Skip to content
master
Switch branches/tags
Go to file
Code

Latest commit

 

Git stats

Files

Permalink
Failed to load latest commit information.
Type
Name
Latest commit message
Commit time
 
 
 
 
 
 
 
 
 
 
 
 
 
 
 
 
src
 
 
 
 
 
 
 
 
 
 
 
 
 
 
 
 
 
 
 
 
 
 

Quagmire

build/test

Quagmire is a Python surface process framework for building erosion and deposition models on highly parallel, decomposed structured and unstructured meshes.

Quagmire Surface Process Framework

Documentation

The documentation is in the form of jupyter notebooks that are online in the form of a jupyter-book

"Stable" code (developer release, 2020)

Bleeding edge code

Demonstration

Launch Demo

Installation

The native installation of Quagmire requires a number of dependencies and a fortran compiler, preferably gfortran. Install Quagmire using setuptools:

python setup.py build
python setup.py install

Or using pip:

pip3 install quagmire
  • If you change the fortran compiler, you may have to add the flags config_fc --fcompiler=<compiler name> when setup.py is run (see docs for numpy.distutils).

If you are using Python 3.7+ and Linux or MacOS, then you may wish to install Quagmire using conda:

conda install -c underworldcode quagmire

To run the demonstration examples:

conda install -c conda-forge gdal cartopy
conda install -c underworldcode quagmire

However, we are aware that the dependency list is quite large and restrictive and this can make it tough for Anaconda to install other complicated packages. You may need to do this in a separate conda environment.

Some parts of the examples include references to the lavavu package which has its own installation requirements and it might be best to read their documentation

Alternatively

Dependencies

Installing these dependencies is not required if you follow the Conda or Docker installation method. If you choose to install Quagmire natively, then the following packages are required:

Optional dependencies

These dependencies are required to run the Jupyter Notebook examples:

PETSc installation

PETSc is used extensively via the Python frontend, petsc4py. It is required that PETSc be configured and installed on your local machine prior to using Quagmire. You can use pip to install petsc4py and its dependencies.

[sudo] pip install numpy mpi4py
[sudo] pip install petsc petsc4py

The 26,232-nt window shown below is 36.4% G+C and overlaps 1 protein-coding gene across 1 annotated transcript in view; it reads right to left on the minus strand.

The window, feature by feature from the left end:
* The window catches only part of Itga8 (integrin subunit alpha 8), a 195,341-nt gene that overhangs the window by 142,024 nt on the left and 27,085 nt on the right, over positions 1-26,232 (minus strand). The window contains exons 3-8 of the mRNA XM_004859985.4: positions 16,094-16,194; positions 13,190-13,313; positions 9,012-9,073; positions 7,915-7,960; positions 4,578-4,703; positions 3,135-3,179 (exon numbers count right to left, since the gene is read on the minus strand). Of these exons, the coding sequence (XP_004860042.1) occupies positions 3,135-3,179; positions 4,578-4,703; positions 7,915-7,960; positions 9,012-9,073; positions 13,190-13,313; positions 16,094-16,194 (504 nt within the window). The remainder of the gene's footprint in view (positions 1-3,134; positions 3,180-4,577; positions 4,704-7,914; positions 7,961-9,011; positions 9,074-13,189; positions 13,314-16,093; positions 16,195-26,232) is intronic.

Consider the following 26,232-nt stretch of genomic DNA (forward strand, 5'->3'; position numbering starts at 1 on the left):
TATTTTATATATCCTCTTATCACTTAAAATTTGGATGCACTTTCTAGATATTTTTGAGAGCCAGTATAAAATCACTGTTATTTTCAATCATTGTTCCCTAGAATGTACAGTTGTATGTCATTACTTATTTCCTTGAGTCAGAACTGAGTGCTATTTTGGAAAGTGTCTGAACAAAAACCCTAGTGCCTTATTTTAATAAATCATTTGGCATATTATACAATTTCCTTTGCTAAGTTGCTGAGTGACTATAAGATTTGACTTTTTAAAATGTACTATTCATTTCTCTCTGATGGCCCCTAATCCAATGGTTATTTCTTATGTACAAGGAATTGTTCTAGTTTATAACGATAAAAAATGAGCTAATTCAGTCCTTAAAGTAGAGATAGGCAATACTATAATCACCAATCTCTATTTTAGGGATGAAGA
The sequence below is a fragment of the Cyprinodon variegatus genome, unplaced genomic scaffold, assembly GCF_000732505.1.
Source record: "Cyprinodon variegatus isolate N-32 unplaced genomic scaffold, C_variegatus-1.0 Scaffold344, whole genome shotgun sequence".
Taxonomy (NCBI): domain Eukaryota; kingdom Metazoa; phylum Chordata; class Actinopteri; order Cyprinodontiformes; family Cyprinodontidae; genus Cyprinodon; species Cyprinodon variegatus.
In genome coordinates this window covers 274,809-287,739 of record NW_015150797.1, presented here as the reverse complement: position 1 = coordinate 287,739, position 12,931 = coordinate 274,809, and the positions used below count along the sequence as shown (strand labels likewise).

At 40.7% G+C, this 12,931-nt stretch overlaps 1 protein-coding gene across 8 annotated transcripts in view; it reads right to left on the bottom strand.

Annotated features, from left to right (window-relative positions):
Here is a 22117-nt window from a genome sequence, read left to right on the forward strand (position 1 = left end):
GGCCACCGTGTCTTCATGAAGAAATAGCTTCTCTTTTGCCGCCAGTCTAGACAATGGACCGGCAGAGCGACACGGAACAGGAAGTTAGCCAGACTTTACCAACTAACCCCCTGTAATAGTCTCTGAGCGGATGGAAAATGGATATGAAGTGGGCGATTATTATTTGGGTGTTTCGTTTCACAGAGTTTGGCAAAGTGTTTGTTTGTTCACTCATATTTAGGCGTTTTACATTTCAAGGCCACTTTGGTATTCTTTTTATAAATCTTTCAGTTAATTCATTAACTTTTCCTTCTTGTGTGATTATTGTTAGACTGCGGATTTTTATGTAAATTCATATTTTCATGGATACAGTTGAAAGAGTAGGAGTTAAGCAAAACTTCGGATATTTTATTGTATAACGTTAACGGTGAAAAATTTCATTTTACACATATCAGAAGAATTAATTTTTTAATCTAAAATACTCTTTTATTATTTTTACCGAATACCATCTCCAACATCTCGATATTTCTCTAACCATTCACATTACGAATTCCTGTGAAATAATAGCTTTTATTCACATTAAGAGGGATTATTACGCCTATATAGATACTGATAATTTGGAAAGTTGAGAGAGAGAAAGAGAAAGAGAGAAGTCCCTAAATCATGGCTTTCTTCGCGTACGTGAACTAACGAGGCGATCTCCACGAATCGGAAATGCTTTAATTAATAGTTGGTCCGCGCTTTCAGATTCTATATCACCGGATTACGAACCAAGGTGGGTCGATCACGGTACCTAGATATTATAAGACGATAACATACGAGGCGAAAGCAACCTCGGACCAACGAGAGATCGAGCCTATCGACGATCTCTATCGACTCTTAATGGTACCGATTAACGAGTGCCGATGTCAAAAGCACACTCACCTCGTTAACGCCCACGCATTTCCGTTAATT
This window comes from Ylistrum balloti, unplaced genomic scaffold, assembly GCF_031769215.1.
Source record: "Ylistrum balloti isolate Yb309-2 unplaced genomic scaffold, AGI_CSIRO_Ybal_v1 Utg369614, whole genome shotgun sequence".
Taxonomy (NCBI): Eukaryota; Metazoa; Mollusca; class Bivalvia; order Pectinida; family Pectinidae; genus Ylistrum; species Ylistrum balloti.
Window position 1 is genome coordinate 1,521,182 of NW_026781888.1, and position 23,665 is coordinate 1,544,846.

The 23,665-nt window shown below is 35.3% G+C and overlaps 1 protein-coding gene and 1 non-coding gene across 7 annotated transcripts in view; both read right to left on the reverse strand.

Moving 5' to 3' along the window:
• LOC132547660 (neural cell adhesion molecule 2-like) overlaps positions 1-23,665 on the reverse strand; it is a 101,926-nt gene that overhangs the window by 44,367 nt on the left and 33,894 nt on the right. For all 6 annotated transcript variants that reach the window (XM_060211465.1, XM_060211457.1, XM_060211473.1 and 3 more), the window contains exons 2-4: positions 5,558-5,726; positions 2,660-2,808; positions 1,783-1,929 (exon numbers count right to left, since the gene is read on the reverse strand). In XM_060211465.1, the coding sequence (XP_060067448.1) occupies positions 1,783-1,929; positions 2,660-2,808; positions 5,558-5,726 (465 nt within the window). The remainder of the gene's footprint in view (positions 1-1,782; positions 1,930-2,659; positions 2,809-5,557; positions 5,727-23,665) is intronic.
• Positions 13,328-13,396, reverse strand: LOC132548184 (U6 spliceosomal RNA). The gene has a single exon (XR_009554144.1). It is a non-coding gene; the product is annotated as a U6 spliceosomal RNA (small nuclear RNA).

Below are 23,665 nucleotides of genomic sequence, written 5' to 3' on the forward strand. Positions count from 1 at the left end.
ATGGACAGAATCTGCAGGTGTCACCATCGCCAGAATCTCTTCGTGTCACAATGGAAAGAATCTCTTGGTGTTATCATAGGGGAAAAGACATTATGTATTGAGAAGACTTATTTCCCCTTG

If that fails you must compile these manually.

HDF5 installation

If you are compiling HDF5 from source it should be configured with the --enable-parallel flag:

CC=/usr/local/mpi/bin/mpicc ./configure --enable-parallel --enable-shared --prefix=INSTALL-DIRECTORY
make	# build the library
make check	# verify the correctness
make install

You can then point to this installation directory when you install h5py.

Usage

Quagmire is highly scalable. All of the python scripts in the tests subdirectory can be run in parallel, e.g.

mpirun -np 4 python stream_power.py

where the number after the -np flag specifies the number of processors.

Tutorials and worked examples

Tutorials with worked examples can be found in the Quagmire Community repository. The topics covered in the Notebooks include:

Meshing

  • Square mesh
  • Elliptical mesh
  • Mesh refinement (e.g. Lloyd's mesh improvement)
  • Poisson disc sampling
  • Mesh Variables
  • quagmire function interface (requires a base mesh)

Flow algorithms

  • Single and multiple downhill pathways
  • Accumulating flow

Erosion and deposition

  • Long-range stream flow models
  • Short-range diffusive evolution

Landscape evolution

  • Explicit timestepping and numerical stability
  • Landscape equilibrium metrics
  • Basement uplift

Credits

The primary authors of the code are Ben Mather, Louis Moresi and Romain Beucher. We take collective responsibility for creating and maintaining the code. Here and there in the source code we mention who originated the code or modified it in order to help direct questions.